The Orton Effect is named after photographer Michael Orton, who attempted to imitate watercolours with his photographs using darkroom techniques. The result is an out-of-focus, highly saturated look with detail around the edges retained. Orton achieved his results using two slides; one in focus and one out. In this tutorial I’ll show you how to achieve the same effect in Photoshop using one image.
Choosing your image
This is the image I’ve chosen to demonstrate the effect:
Images with quite muted tones but some colour work well, as do pictures with trees, autumnal scenes and black and white images. Portraits don’t work well with this effect in my experience.
1. Create 'Screen' Layer
Open your image in Photoshop and duplicate your background layer. In the layers tab, change the blending mode from normal to screen.
I've named my duplicated layer ‘screen’ as that’s what the blending mode for that layer now is. You may wish to name your layer the same thing to make the process easier to follow. You’ll notice this layer has become brighter than our original image.
2. Create 'Multiply' Layer
Duplicate your 'Screen' layer, rename the new layer to 'Multiply' and change the blending mode to Multiply:
Your image will now be quite dark, so to fix this, create an adjustment layer for levels:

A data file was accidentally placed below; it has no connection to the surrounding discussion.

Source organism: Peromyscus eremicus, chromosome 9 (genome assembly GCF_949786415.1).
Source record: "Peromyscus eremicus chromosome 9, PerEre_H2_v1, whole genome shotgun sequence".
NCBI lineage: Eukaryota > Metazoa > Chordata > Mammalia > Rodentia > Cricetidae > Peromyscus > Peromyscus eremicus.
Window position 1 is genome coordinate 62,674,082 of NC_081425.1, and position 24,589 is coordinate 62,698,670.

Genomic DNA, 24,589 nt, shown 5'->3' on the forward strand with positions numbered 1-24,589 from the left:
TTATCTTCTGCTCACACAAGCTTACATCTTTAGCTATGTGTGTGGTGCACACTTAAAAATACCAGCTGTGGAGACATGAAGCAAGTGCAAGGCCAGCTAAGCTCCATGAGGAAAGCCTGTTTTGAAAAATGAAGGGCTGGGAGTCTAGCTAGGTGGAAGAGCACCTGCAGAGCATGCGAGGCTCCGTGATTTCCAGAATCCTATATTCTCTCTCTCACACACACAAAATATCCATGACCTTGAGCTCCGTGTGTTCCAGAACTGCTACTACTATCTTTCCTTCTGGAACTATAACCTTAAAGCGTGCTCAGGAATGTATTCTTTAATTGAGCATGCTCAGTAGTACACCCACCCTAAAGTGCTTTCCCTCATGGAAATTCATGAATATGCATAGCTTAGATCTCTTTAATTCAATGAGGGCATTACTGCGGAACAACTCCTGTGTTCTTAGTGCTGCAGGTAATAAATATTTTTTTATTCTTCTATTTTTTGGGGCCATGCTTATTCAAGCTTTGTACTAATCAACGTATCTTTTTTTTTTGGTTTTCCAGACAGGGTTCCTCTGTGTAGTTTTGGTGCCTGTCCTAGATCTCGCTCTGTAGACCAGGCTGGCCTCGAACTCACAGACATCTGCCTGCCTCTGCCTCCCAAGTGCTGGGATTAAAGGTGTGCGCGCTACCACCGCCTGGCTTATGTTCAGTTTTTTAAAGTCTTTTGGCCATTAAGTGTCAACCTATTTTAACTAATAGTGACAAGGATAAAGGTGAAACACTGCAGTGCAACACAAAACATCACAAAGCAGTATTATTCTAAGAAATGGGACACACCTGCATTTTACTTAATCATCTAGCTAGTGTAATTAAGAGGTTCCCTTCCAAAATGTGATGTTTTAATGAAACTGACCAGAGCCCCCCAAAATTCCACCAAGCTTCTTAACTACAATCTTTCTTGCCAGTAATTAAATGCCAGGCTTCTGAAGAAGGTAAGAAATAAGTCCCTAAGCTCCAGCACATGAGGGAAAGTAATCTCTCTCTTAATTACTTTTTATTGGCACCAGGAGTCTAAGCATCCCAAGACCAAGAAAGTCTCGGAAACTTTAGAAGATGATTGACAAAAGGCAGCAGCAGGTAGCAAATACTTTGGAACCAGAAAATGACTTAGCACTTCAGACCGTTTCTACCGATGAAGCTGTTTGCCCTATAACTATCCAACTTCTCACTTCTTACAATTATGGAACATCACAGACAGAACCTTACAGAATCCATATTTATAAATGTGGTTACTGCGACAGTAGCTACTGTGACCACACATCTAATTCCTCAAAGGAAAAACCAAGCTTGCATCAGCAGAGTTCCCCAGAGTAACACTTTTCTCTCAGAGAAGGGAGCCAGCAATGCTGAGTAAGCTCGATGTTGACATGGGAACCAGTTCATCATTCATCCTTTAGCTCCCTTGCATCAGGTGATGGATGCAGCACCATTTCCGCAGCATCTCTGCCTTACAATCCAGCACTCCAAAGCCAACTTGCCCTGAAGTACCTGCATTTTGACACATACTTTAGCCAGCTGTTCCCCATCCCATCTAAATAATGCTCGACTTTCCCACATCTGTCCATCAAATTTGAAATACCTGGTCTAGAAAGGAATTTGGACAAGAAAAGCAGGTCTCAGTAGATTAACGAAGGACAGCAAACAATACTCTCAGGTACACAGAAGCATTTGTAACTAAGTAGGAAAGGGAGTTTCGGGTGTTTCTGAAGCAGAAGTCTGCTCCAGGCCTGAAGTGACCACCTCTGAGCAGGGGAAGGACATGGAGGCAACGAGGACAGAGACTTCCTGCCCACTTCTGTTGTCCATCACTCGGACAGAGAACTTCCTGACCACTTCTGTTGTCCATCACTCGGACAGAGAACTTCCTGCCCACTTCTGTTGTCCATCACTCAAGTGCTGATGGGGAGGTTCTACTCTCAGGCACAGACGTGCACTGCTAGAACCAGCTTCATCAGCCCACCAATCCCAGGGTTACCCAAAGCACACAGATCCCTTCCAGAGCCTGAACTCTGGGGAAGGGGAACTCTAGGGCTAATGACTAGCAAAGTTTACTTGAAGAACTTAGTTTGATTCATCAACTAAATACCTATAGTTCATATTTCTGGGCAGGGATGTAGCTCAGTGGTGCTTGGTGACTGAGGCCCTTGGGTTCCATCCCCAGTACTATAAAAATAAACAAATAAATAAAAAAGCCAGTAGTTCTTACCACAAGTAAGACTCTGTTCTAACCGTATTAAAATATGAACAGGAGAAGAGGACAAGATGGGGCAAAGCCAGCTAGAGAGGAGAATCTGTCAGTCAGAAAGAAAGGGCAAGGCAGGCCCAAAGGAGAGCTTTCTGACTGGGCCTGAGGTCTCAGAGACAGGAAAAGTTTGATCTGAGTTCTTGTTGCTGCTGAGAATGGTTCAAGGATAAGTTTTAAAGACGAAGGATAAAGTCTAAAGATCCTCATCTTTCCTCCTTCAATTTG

Then slide your mid-tones, marker left until the brightness looks correct:
Create another adjustment layer, this time saturation, and use the saturation slider to boost your colours slightly. You’re going for an over the top look so don’t be afraid to increase them to the point that they look unnatural.
Once you’ve made your adjustment layer tweaks, select your 'Multiply' layer again (make sure it’s highlighted) and click Filter > Blur >
The settings for your blur will really depend on your image. Drag the slider until you have enough blur but still retain the details you want to keep. For this image, I found about 20px was enough.
5. Finishing Touches
Add any finishing touches you think the picture needs (in my
case I straightened up the horizon line and made a small crop) and you’ll have
your finished image.
The Orton Effect is a great way to jazz up mundane shots that you may not have used for anything. It’s also very handy for rescuing an image you like but that isn't in sharp focus. Doing this the non-digital way would be time consuming with no real way to guarantee your results. As a quick Photoshop technique though, it works very well and you can try this on any photo you have without changing the original; getting varied, interesting results every time.
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